Water is life.
In the desert lands of the Quatern, water is both life and currency. The Stormlords — men and women with the power to manipulate water — provide rain to all, but as the population of Stormlords dwindle, the one last stormlord must protect and serve the cities of the Quatern. With his health beginning to fail, and his life slipping away, Starvation, death, and chaos are imminent, and the cities will become to wither and die, with no one to take his place.
Shale, an outcast from his poor desert village holds a secret which could save the entire Quatern; a power that would shape the future for himself, and for all the great cities. That is, if it doesn’t kill him first.
Terelle, a girl on the brink of womanhood, being forced into a life of slavery at one of the city’s brothels must find a way to escape the life of a courtesan before it’s too late — though, when she meets a mysterious painter, she must decide whether the price of escaping was too high to pay; and fight against a force stronger than fate.
Together, Shale and Terelle must find a way to save the people of the Quatern — but time is running out, and they must first save themselves.
The Last Stormlord by Glenda Larke is a great book; with an enthralling story line that drags you in and leaves you thirsting for more. Following the tale of Shale, Terelle and the desert Quartern as they struggle on the brink of destruction. The pacing, flow and dialogue could have been a bit better, and at times the story seems too wordy. The Last Stormlord could have easily been 50-100 pages shorter. However, with an action-packed plot it rarely gets boring or extraneous.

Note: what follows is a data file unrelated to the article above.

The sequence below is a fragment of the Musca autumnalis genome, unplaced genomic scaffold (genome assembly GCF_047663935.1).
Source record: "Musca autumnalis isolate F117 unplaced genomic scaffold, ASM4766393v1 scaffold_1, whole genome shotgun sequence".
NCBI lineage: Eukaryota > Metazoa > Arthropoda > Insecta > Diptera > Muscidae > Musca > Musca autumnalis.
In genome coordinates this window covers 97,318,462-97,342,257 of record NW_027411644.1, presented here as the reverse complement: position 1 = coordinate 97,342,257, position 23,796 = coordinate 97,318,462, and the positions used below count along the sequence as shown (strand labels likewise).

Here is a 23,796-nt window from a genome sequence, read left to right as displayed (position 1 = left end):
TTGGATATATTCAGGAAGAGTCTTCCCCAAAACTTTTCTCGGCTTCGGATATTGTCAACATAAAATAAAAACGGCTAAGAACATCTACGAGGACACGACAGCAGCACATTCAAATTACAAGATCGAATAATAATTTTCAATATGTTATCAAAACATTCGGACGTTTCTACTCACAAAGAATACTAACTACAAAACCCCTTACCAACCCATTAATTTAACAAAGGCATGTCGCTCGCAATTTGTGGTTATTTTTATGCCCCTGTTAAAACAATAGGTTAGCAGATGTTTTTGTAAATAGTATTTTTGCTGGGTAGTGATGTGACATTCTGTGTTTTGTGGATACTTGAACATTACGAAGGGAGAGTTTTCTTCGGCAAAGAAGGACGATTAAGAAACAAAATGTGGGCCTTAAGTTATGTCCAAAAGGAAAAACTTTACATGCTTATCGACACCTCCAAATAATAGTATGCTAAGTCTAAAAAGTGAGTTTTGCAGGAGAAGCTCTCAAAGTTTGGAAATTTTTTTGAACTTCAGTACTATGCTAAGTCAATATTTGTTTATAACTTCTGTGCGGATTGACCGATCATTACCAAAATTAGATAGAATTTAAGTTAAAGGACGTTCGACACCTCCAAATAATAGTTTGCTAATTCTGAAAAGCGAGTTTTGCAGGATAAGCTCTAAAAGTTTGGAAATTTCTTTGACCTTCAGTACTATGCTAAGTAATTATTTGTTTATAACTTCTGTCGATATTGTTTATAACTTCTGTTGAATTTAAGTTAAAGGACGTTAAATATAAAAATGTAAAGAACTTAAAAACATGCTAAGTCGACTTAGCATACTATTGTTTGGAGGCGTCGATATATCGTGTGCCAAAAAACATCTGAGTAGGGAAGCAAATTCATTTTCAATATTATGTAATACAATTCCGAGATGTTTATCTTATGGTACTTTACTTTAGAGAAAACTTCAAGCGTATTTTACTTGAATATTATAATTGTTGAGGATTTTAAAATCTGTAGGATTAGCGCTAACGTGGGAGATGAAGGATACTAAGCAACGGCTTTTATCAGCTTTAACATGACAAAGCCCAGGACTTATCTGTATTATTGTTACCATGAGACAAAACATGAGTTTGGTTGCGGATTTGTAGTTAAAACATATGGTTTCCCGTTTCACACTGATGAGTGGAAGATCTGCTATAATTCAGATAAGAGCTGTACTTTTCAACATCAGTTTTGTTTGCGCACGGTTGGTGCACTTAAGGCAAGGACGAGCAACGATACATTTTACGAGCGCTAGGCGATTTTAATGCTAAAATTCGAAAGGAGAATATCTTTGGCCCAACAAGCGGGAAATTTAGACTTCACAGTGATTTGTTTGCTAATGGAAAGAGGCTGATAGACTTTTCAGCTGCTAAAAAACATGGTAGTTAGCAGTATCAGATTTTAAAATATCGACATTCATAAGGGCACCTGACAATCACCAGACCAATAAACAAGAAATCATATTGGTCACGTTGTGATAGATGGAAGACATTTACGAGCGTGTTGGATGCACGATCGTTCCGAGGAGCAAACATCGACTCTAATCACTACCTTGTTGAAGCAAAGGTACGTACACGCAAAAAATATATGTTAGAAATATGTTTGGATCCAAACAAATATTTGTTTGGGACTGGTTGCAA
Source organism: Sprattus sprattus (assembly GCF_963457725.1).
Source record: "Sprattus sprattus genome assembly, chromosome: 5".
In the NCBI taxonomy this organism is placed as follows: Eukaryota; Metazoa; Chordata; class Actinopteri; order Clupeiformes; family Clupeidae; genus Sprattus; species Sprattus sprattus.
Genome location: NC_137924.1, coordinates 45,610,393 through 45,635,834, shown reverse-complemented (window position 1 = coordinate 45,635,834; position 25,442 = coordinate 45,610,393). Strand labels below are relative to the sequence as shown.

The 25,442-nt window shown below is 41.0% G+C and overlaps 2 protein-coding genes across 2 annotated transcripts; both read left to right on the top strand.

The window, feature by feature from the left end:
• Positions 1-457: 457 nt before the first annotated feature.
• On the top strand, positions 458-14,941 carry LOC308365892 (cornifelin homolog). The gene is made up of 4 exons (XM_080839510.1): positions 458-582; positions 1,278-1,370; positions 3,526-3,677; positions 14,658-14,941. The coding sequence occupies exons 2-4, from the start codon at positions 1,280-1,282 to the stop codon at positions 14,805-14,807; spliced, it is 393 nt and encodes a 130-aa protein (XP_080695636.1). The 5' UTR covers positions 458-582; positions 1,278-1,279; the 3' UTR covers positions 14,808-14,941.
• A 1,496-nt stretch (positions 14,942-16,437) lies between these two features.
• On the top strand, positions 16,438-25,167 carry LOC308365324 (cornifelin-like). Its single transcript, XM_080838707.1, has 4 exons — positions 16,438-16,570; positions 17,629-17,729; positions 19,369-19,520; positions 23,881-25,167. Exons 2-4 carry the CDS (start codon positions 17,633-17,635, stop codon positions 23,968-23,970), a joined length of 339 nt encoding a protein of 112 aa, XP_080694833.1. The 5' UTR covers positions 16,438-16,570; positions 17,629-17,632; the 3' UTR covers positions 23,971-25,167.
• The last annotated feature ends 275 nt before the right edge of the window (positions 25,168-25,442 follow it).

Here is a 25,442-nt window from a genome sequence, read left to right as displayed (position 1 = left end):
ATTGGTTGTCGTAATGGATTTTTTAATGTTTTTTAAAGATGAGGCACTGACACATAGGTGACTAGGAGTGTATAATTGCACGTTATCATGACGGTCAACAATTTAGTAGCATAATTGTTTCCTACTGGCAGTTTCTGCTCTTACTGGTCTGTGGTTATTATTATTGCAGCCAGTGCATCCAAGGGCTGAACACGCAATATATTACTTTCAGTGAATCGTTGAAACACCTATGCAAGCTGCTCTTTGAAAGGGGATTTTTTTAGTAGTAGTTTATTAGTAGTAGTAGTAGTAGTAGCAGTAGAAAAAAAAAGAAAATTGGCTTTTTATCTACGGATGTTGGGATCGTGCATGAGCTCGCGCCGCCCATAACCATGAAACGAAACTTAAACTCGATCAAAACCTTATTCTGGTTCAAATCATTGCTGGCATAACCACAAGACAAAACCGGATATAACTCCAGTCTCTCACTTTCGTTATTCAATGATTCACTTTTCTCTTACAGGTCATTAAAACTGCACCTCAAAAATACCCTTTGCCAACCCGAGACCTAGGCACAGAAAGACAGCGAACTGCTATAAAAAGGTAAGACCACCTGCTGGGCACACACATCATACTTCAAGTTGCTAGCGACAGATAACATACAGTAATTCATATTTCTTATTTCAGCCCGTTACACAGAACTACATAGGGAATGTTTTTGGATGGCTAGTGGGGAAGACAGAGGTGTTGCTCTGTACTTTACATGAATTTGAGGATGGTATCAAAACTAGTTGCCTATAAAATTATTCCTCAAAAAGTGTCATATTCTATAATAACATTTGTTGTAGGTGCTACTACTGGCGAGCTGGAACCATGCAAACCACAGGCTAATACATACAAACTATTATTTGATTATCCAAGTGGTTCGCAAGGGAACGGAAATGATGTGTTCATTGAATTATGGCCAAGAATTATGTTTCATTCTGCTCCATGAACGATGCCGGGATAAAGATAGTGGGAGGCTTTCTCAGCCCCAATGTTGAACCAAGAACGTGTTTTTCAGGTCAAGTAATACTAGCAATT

With a touch of the dialogue seeming cliche,a few of the major revelations don’t have quite the impact they should, however there was some fantastic world-building, highlighted with magic which helped to enrich the plot.
This is a book which held a lot of potential, however it should be seen mainly as a lead-up to the sequel, Stormlord Rising, as most of The Last Stormlord concentrated on the world-building aspects and with no real conclusion; it in itself was mainly a cliffhanger. It was an enjoyable read, I wouldn’t say it was great — but in no way was this a bad book.
I do recommend picking up Stormlord Rising, and Stormlord Exile, the cliffhangers and world building do create fantastic stories in the sequels, once you get past them in this novel. This is a great series, and it does pull through in the other books of the trilogy.
Overall rating would be 3/5